Basic Electrical Questions

Old 05-18-16, 05:03 PM
Thread Starter
Join Date: May 2016
Location: USA
Posts: 10
Upvotes: 0
Received 0 Upvotes on 0 Posts
Basic Electrical Questions

I know these may sound like dumb questions but I'm just trying to learn something here and get a better grasp on a few things. Hope the questions make sense.

1. I have a 120V 20 amp lighting circuit coming out a panel that I want to connect 8, 4', 112W light fixtures on. It will be 2 rows of 4 lights ea. One row running down the length of a 40' building and the other running back. I can run the conduit in a U shape with power coming in one end of the U and ending at the other (approx. 110' total). Or, I can run it as two, individual 40' parallel rows and then run the 20' power line across the top splicing in those two 40' parallel rows together. It would be in the shape of the Pi symbol. I know the first way would make it a 110' run with power going in one end and ending at the other and the second would be like two 40' runs with a 20' line feeding both. Would either way make a difference in voltage drop or would they be the same or would it even matter? Sure hope someone understands what I'm trying to explain and ask.

2. I have been told that if you run a MWBC that the ground doesn't count as a CCC because in a MWBC there is no current on the neutral because the 2 circuits cancel each other out because they are on different phases. But, when you get to the panel you connect that neutral to the same neutral bar that the regular neutral circuits are tied to which do carry current. Wouldn't it then put current on the MWBC neutral?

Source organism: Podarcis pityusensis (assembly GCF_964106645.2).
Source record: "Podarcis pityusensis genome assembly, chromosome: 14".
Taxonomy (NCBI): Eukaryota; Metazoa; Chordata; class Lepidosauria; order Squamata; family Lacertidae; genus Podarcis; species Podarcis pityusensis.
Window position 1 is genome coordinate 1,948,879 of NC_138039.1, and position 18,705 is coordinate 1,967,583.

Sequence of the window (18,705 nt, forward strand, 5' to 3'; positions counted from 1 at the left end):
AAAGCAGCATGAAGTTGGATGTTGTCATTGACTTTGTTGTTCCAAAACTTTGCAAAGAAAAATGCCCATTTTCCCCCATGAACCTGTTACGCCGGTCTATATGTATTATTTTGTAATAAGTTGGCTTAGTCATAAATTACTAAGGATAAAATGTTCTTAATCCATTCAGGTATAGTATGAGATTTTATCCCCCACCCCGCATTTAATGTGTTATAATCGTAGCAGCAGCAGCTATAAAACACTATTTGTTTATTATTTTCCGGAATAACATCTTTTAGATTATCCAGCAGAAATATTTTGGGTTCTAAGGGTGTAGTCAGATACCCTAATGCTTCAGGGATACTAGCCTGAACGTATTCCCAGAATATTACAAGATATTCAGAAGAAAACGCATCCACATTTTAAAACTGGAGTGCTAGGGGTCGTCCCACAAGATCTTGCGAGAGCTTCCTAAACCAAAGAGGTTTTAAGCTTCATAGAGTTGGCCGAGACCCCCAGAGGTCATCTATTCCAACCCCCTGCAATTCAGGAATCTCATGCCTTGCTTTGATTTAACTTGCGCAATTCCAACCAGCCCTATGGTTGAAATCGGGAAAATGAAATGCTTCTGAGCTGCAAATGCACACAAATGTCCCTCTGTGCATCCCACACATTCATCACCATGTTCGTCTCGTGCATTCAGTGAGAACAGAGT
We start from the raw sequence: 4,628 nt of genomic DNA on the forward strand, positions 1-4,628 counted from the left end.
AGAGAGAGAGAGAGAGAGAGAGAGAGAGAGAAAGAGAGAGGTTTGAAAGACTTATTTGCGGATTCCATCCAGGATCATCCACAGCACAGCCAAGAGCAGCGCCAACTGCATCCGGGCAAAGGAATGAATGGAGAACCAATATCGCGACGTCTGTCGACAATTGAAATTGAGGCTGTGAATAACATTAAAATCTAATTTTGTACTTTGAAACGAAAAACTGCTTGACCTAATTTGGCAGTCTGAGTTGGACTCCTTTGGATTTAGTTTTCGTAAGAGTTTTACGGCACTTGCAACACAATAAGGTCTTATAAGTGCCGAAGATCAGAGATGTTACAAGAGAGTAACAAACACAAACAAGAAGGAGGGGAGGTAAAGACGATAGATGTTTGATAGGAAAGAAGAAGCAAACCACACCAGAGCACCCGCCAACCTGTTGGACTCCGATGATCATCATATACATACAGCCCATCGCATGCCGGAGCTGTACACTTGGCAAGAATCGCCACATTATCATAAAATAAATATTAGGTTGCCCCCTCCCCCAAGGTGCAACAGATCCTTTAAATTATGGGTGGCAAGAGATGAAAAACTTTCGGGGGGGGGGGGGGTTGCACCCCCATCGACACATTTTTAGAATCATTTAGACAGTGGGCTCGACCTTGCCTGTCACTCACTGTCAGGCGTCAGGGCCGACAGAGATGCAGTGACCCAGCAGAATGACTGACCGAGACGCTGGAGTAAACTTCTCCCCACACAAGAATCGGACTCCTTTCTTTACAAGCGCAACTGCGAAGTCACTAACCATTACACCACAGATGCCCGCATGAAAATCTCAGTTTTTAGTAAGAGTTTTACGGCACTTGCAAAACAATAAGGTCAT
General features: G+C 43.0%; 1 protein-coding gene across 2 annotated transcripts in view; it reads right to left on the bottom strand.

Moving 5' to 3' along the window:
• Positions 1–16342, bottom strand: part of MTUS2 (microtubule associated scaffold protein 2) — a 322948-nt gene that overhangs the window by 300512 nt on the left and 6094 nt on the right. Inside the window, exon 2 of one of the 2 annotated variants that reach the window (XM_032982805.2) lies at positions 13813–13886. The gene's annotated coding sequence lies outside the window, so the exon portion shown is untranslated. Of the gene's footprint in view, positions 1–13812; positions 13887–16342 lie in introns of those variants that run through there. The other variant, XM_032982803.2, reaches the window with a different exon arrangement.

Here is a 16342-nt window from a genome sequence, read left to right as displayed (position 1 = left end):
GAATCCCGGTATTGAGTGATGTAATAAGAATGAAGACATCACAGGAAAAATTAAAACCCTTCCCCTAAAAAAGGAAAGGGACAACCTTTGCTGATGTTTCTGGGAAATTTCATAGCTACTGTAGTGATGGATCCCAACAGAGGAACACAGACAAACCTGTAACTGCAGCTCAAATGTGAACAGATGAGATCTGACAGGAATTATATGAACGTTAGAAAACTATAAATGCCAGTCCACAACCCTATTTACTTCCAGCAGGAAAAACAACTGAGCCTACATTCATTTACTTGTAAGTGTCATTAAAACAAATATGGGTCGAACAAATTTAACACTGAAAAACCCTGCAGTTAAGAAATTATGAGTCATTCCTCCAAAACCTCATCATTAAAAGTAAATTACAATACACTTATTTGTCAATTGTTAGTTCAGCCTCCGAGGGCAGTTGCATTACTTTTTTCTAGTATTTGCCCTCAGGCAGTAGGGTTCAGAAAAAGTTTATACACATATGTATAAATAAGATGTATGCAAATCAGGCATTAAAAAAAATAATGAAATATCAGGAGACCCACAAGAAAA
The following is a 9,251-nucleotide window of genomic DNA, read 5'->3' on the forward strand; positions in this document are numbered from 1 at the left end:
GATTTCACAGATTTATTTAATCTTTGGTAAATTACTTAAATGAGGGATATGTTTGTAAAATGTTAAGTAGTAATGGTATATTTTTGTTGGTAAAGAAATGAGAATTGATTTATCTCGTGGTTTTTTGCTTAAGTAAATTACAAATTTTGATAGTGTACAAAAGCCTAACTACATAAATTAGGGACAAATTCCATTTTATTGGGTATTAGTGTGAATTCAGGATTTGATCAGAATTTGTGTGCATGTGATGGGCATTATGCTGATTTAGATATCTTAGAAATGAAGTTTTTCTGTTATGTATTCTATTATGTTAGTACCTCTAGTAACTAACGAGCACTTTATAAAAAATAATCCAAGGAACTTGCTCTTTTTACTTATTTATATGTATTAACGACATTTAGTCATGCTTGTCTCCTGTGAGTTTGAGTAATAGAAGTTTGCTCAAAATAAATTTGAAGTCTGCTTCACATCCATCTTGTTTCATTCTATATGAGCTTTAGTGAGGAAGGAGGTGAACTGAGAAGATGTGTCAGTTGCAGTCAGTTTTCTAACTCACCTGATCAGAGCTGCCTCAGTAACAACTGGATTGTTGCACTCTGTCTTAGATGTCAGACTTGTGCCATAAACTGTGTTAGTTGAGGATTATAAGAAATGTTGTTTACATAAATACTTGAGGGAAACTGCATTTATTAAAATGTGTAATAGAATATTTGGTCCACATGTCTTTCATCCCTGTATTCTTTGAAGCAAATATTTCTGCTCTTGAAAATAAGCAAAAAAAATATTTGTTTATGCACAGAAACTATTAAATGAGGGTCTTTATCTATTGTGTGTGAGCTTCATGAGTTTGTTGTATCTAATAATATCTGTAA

Old 05-18-16, 05:19 PM
ray2047's Avatar
Join Date: Mar 2006
Location: USA
Posts: 29,711
Upvotes: 0
Received 15 Upvotes on 13 Posts
I have been told that if you run a MWBC that the ground doesn't count as a CCC because in a MWBC there is no current on the neutral
Was that a typo. Neutral and ground are two different things. The ground is strictly to clear faults and normally doesn't carry current. The neutral does carry current. On a MWBC that curent is the difference between the amps on the two legs of the MWBC. If leg one is 10 amps and leg two is 8 amps the neutral carries 2 amps, 10a-8a=2a.
they are on different phases
Actually it is split phase. More correctly different legs of a single phase.
Old 05-18-16, 05:19 PM
Join Date: Mar 2010
Location: USA
Posts: 4,454
Upvotes: 0
Received 267 Upvotes on 243 Posts
The neutral of an MWBC carries no current when the loads on the two MWBC legs are equal.

When everything is working properly (no unwanted touching of wires e.g. faults) no current flows on the ground wire ever.
Old 05-18-16, 06:14 PM
Join Date: May 2015
Location: USA
Posts: 3,106
Received 145 Upvotes on 118 Posts
To answer your first question, the second way will have somewhat lower voltage drops to some of the lights. As a practical matter, with 1000 watts of load on a 20 amp circuit with reasonable length runs, it won't matter. Do it whichever way is easiest for you.

The second way would probably be easier if you wanted two separate switches, one for each row of lights.
Old 05-19-16, 04:45 AM
pcboss's Avatar
Forum Topic Moderator
Join Date: Jul 2002
Location: Maryland
Posts: 13,935
Received 181 Upvotes on 159 Posts
A neutral from a MWBC does not count as a CCC for ampacity adjustments. It does count towards conduit and box fill.

Thread Tools
Search this Thread
Ask a Question
Question Title:
Your question will be posted in: